The notion of “appropriate technologies” is familiar; it’s similar to saying we should use the right tool for the job. In developing countries, this usually implies that we should find tools that fit with the local culture, knowledge base, environment, and existing technologies, for example, donkeys might work better than automobiles when the roads are in poor condition or non-existent.
There’s a related idea, in which the user is not just a passive recipient of some technology, but an active (re-)creator of it. People can actively appropriate technologies, interpret, use, and even re-design them to fit their needs. An excellent example of this is the alternate uses people have found for insecticide-treated nets:
Insecticide-treated nets (ITNs) are a simple, cost-effective way to fight malaria and are distributed to pregnant women and children in Kenya, often for free. But when Noboru Minakawa of the Institute of Tropical Medicine in Nagasaki, Japan, and colleagues surveyed villages along Lake Victoria, they found people were using the nets for fishing or drying fish, because the fish dry faster in the nets than on papyrus sheets, and the nets are cheaper (Malaria Journal, DOI: 10.1186/1475-2875-7-165).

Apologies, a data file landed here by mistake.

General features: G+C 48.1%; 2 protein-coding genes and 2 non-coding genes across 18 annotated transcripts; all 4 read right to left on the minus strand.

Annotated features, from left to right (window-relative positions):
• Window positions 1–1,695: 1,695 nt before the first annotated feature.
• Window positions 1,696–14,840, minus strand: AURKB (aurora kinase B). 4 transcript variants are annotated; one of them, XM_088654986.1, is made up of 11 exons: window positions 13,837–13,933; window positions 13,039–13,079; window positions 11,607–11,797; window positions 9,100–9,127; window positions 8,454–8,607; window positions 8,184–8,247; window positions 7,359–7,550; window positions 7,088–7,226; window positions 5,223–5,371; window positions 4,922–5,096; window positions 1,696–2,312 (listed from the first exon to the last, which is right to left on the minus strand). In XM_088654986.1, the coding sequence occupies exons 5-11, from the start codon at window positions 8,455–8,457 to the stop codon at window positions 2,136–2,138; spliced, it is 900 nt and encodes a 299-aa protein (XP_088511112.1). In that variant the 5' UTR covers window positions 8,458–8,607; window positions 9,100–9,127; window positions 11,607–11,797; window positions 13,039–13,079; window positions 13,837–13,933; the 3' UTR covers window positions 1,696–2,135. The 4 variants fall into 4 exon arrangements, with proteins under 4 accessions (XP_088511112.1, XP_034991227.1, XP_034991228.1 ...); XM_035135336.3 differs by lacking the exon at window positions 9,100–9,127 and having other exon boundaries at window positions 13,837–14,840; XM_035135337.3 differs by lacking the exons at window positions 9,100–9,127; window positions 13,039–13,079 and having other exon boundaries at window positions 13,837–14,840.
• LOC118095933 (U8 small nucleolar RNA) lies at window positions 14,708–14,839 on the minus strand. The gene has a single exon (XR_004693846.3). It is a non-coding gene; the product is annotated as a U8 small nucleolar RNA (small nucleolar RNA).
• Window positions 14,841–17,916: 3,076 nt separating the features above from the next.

In Zambia too, ITNs are being used for fishing, straining fruit and even for wedding dresses, says Todd Jennings of non-profit health group PATH in the capital Lusaka. “An ITN in the water is one not hanging in the fisherman’s home protecting his children,” he says.
It would be tragic if these uses of the nets mean that children are unprotected. Can we imagine a day come when people are not forced to choose between providing food and preventing disease?
Bruce, B. C., & Rubin, A. D. (1993). Electronic Quills: A situated evaluation of using computers for writing in classrooms. Hillsdale, NJ: Lawrence Erlbaum. See especially Chapter 9.
Eglash, Ron, Croissant, Jennifer L., Di Chiro, Giovanna, & Fouché, Rayvon (Eds.) (2004). Appropriating technology: Vernacular science and social power. Minneapolis: University of Minnesota Press.
New Scientist (2008, December 23). Malaria bed nets’ usefulness is their downfall..